By Brendan Foster
“I don’t trust white people anymore.”
That was my Puerto Rican friend’s reaction to comedian Jordan Peele’s directorial debut Get Out, a horror movie about anti-black racism and the many harmless and less-than-harmless forms it takes in everyday life. It’s one of the most unique concepts for a horror movie I’ve seen. Nevertheless, I didn’t have high hopes for it going in.
Get Out tells the story of Chris, a black photographer who heads up to his white girlfriend Rose’s parents’ house for the weekend during their annual get-together. As time goes on, more and more odd things happen as Chris gets more suspicious, until an incredible plot reveals itself.
I’m a big fan of Key and Peele, but I think, and I don’t mean to generalize here, all modern horror movies are terrible. There are a few exceptions, like last year’s Don’t Breathe, that showed signs that the genre was not completely dead, but overall we usually go a really long time between great horror movies, like 2014’s The Babadook. Get Out, on the other hand, gives me hope that the genre might be coming back after all. It’s a creepy, smart and at times really funny movie, and unlike other modern horror movies, it doesn’t rely on cheap jumpscares, but its atmosphere and performances.
English actor Daniel Kaluuya does an excellent job of playing an average, scared, vulnerable man trying to make sense of the terrifying situation he finds himself in, as well as not be bothered by various white characters’ rude, subtly racist comments. Allison Williams, Bradley Whitford and Catherine Keener do a great job portraying Rose and her family, characters who at one moment are only harmlessly awkward and at another, extremely creepy. My favorite performance was Lil Rel Howley’s absolutely hilarious turn as Chris’ best friend Rod, who stole every scene he was in and allowed Peele to show off his comedic roots. And like I said before, Get Out, is not only terrifying and funny, it’s a surprisingly smart movie.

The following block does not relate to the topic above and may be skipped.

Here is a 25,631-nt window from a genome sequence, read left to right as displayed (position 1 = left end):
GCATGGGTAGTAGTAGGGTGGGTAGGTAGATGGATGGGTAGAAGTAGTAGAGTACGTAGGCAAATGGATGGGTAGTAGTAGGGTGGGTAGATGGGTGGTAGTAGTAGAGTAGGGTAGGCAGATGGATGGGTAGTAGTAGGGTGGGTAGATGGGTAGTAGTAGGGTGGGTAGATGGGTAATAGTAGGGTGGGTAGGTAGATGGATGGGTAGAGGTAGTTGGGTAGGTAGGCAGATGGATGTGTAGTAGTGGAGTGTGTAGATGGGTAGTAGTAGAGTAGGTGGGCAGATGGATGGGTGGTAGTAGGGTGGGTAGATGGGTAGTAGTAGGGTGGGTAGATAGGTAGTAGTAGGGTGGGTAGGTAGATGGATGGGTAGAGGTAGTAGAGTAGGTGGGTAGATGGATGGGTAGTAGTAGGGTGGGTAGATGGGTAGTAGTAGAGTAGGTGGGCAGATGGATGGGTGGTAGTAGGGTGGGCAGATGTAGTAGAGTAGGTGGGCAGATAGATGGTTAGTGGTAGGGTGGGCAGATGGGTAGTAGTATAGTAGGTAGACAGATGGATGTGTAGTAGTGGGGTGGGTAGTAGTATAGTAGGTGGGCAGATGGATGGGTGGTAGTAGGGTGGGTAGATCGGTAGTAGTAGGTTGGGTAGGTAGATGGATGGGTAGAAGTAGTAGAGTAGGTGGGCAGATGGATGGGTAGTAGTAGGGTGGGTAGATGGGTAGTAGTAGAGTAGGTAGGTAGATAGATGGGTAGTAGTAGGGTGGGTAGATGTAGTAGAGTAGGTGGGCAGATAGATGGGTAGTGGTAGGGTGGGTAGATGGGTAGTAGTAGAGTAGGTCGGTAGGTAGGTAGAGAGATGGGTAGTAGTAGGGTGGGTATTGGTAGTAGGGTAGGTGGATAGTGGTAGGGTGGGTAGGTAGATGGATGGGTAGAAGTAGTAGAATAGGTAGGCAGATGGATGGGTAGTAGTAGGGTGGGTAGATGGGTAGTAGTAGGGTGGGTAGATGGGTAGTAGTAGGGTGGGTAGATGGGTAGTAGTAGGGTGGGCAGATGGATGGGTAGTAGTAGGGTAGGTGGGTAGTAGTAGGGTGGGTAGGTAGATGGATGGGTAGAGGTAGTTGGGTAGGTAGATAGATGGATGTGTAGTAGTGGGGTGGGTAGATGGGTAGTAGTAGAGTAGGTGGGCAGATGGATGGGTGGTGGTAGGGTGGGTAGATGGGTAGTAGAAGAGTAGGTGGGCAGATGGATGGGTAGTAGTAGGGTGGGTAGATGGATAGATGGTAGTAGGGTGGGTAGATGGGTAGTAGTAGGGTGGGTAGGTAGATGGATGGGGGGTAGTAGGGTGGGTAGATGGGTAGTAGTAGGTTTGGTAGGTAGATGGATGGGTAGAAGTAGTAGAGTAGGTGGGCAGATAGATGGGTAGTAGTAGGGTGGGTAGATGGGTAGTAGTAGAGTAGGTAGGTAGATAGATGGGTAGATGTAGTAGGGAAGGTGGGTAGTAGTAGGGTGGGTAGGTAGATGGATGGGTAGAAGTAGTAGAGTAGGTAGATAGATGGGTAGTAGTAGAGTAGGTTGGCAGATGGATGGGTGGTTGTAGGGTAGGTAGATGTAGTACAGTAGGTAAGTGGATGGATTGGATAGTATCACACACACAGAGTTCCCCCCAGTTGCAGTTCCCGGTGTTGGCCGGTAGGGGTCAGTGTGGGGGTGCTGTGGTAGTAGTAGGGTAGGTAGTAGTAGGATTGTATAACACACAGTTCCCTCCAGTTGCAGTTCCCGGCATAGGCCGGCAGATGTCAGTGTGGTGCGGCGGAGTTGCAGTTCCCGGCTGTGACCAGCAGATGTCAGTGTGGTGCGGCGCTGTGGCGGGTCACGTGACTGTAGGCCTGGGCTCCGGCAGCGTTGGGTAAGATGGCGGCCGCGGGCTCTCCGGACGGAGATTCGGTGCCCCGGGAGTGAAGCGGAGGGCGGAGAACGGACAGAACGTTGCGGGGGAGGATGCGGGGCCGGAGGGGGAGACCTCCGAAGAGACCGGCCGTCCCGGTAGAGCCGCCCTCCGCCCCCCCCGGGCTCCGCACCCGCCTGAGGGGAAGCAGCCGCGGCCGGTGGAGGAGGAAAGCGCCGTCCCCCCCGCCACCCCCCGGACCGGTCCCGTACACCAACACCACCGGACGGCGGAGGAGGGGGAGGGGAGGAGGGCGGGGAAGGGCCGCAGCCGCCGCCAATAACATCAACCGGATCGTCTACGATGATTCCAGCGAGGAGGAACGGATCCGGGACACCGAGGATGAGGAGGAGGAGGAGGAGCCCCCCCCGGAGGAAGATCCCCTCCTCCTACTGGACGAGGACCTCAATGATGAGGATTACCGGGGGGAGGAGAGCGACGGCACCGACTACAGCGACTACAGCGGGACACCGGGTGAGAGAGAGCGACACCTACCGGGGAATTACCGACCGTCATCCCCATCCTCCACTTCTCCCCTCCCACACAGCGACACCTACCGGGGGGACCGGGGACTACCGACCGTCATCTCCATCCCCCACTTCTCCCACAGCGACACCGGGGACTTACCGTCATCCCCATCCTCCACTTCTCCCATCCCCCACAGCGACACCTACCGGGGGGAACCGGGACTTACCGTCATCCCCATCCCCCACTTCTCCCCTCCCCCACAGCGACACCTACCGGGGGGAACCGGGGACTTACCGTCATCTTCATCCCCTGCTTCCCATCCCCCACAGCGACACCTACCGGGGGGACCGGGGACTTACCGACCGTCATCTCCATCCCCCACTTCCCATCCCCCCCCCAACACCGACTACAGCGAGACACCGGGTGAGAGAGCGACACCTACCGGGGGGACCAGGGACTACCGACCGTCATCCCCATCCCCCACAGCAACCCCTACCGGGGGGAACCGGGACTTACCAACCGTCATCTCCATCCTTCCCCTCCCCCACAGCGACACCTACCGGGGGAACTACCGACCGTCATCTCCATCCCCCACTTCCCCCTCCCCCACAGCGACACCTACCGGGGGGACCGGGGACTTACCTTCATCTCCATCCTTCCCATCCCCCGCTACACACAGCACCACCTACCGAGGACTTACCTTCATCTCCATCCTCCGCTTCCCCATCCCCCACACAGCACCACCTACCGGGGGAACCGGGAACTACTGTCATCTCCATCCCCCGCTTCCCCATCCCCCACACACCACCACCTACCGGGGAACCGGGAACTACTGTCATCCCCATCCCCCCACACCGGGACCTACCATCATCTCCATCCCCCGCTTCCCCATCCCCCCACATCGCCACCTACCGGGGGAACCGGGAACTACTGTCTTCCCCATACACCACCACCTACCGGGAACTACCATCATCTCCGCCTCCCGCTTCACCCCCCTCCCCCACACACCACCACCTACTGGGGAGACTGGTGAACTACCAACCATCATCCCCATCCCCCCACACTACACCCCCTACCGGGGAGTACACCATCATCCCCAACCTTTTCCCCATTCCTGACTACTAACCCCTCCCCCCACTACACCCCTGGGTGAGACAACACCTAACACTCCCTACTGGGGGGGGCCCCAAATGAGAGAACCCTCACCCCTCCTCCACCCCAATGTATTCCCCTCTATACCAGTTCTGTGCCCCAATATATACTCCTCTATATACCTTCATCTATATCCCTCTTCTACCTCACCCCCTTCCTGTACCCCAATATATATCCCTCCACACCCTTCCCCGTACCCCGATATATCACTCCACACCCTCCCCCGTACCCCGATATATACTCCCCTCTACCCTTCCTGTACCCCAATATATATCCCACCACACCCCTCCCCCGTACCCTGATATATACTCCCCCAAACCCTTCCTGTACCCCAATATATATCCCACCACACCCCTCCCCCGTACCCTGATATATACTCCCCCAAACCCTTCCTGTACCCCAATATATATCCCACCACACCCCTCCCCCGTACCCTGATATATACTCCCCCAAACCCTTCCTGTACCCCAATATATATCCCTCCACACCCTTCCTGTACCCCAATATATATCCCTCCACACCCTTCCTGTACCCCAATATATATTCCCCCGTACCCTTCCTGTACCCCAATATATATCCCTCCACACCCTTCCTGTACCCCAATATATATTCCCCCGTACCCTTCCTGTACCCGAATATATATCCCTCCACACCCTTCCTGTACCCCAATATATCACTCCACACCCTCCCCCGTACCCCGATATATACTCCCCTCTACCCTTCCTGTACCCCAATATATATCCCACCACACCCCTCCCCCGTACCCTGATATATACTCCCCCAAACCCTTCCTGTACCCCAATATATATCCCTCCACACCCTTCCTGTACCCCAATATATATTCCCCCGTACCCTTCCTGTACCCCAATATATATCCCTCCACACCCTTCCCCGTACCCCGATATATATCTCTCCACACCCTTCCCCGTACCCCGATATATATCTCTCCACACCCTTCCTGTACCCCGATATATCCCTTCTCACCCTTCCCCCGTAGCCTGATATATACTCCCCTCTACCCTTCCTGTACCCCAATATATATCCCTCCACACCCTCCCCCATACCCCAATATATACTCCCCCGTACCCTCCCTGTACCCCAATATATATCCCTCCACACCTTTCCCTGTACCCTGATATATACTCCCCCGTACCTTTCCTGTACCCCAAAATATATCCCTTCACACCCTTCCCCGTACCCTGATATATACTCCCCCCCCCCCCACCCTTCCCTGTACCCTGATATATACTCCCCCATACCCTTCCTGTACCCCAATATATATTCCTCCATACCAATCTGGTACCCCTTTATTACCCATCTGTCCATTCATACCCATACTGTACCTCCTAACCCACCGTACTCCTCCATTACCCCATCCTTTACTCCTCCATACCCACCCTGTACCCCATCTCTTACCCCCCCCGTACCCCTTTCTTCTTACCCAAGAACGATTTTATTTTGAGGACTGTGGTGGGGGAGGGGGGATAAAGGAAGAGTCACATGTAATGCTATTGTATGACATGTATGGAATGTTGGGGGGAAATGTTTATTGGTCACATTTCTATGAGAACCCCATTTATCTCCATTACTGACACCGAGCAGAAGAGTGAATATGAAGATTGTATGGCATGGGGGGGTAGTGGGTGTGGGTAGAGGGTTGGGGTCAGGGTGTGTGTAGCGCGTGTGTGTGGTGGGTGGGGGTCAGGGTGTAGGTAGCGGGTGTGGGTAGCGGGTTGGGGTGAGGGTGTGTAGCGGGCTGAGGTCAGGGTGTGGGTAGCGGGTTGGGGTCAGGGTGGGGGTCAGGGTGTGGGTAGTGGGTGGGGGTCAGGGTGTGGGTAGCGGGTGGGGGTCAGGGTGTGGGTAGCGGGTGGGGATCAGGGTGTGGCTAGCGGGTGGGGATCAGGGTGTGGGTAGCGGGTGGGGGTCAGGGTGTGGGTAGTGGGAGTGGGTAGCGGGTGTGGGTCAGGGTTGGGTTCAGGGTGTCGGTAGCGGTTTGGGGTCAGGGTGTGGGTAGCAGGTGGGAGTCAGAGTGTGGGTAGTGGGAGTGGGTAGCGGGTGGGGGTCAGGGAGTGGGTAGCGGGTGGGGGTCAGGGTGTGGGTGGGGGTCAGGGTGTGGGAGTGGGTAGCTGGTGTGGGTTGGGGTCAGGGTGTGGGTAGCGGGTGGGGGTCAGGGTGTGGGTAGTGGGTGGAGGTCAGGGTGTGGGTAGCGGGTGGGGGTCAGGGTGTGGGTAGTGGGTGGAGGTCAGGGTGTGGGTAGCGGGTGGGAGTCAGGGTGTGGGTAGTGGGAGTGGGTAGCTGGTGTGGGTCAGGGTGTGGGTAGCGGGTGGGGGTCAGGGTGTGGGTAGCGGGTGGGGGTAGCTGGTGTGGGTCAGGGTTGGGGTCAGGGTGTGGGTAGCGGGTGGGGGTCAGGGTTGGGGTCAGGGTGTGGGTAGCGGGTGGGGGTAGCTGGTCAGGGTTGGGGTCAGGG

I can’t really get into the full racial commentary without verging into spoiler territory, but I can say that the amount of racial symbolism and allusions to slavery packed into this movie is huge. You would have to watch it several times to catch everything.
Through these layers, you ultimately see Peele’s individual voice coming through. From the annoying but harmless racism, such as Rose’s dad insisting he would have voted Obama for a third term, to the less harmless, such as a white cop asking for Chris’ ID despite him not being the one driving, I wouldn’t be surprised if Peele pulled all the rude comments Chris gets directly from his own experience, especially since he himself is biracial and married to a white woman. Despite this, Peele’s message can get through to pretty much anyone, regardless of their race or opinion on it.
It probably won’t change your mind either on whether or not we really live in a post-racial America, but if you can understand what Peele is saying, you will see it very clearly.
I give Get Out an 8/10.
Photo credit to Jordan Peele